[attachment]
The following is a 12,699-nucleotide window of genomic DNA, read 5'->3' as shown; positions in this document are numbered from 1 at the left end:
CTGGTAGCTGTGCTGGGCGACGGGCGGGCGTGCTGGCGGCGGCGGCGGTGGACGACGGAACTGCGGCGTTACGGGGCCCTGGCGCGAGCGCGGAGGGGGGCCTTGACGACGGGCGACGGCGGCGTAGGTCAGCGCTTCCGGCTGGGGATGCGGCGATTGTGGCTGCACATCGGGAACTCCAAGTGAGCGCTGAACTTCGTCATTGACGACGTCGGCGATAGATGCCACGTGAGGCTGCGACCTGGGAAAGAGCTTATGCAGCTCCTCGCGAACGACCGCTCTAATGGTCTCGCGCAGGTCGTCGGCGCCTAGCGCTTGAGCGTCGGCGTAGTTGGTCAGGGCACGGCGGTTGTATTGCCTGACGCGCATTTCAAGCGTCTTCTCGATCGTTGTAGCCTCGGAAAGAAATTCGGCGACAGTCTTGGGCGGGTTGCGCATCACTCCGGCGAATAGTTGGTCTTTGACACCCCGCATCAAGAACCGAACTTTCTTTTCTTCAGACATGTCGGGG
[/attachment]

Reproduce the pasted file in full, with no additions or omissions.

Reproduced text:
The following is a 12,699-nucleotide window of genomic DNA, read 5'->3' as shown; positions in this document are numbered from 1 at the left end:
CTGGTAGCTGTGCTGGGCGACGGGCGGGCGTGCTGGCGGCGGCGGCGGTGGACGACGGAACTGCGGCGTTACGGGGCCCTGGCGCGAGCGCGGAGGGGGGCCTTGACGACGGGCGACGGCGGCGTAGGTCAGCGCTTCCGGCTGGGGATGCGGCGATTGTGGCTGCACATCGGGAACTCCAAGTGAGCGCTGAACTTCGTCATTGACGACGTCGGCGATAGATGCCACGTGAGGCTGCGACCTGGGAAAGAGCTTATGCAGCTCCTCGCGAACGACCGCTCTAATGGTCTCGCGCAGGTCGTCGGCGCCTAGCGCTTGAGCGTCGGCGTAGTTGGTCAGGGCACGGCGGTTGTATTGCCTGACGCGCATTTCAAGCGTCTTCTCGATCGTTGTAGCCTCGGAAAGAAATTCGGCGACAGTCTTGGGCGGGTTGCGCATCACTCCGGCGAATAGTTGGTCTTTGACACCCCGCATCAAGAACCGAACTTTCTTTTCTTCAGACATGTCGGGG